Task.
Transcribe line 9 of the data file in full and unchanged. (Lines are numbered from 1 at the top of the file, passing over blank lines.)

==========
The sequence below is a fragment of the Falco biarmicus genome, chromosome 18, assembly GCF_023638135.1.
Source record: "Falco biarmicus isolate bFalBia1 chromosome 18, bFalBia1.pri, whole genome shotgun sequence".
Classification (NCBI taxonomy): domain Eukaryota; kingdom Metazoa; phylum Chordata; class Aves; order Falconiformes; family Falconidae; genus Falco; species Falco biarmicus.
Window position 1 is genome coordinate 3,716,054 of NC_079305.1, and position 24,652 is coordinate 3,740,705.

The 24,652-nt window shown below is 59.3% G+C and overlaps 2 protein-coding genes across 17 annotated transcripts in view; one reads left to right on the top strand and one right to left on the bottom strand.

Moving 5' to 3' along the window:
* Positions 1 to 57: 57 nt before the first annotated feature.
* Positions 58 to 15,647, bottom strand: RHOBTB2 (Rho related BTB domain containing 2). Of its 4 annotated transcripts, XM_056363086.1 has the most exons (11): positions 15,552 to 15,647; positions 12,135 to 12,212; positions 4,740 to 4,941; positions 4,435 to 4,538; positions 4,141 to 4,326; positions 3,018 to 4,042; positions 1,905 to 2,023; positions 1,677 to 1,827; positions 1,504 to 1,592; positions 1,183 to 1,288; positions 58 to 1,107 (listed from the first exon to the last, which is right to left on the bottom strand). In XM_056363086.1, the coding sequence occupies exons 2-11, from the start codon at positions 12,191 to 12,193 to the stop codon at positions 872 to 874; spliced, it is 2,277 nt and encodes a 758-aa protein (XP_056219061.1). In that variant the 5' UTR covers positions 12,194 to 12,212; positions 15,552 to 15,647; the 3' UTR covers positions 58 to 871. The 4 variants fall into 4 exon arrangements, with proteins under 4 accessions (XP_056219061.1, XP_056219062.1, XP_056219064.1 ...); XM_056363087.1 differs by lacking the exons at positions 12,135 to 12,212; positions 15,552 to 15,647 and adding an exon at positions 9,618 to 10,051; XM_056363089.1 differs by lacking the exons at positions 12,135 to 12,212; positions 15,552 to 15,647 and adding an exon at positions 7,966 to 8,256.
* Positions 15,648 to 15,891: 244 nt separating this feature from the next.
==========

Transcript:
* Positions 15,648 to 15,891: 244 nt separating this feature from the next.